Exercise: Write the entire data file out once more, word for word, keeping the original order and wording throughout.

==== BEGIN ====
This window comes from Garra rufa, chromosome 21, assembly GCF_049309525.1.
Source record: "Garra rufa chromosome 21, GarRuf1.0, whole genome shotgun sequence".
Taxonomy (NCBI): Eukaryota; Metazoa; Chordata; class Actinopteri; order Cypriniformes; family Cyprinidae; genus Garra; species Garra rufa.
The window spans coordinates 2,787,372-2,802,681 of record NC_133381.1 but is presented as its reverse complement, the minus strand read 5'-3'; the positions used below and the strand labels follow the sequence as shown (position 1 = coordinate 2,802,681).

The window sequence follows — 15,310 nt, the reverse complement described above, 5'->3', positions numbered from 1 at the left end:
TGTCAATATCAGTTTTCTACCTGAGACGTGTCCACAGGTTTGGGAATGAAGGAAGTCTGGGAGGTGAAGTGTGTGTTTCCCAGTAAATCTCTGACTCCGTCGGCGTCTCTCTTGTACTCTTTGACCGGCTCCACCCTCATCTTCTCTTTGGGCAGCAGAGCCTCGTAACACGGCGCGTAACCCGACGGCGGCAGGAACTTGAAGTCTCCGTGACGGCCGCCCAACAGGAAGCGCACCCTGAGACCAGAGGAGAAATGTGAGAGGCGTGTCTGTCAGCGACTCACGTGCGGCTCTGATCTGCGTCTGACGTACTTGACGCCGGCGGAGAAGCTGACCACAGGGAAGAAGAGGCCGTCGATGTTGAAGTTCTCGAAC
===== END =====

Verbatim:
This window comes from Garra rufa, chromosome 21, assembly GCF_049309525.1.
Source record: "Garra rufa chromosome 21, GarRuf1.0, whole genome shotgun sequence".
Taxonomy (NCBI): Eukaryota; Metazoa; Chordata; class Actinopteri; order Cypriniformes; family Cyprinidae; genus Garra; species Garra rufa.
The window spans coordinates 2,787,372-2,802,681 of record NC_133381.1 but is presented as its reverse complement, the minus strand read 5'-3'; the positions used below and the strand labels follow the sequence as shown (position 1 = coordinate 2,802,681).

The window sequence follows — 15,310 nt, the reverse complement described above, 5'->3', positions numbered from 1 at the left end:
TGTCAATATCAGTTTTCTACCTGAGACGTGTCCACAGGTTTGGGAATGAAGGAAGTCTGGGAGGTGAAGTGTGTGTTTCCCAGTAAATCTCTGACTCCGTCGGCGTCTCTCTTGTACTCTTTGACCGGCTCCACCCTCATCTTCTCTTTGGGCAGCAGAGCCTCGTAACACGGCGCGTAACCCGACGGCGGCAGGAACTTGAAGTCTCCGTGACGGCCGCCCAACAGGAAGCGCACCCTGAGACCAGAGGAGAAATGTGAGAGGCGTGTCTGTCAGCGACTCACGTGCGGCTCTGATCTGCGTCTGACGTACTTGACGCCGGCGGAGAAGCTGACCACAGGGAAGAAGAGGCCGTCGATGTTGAAGTTCTCGAAC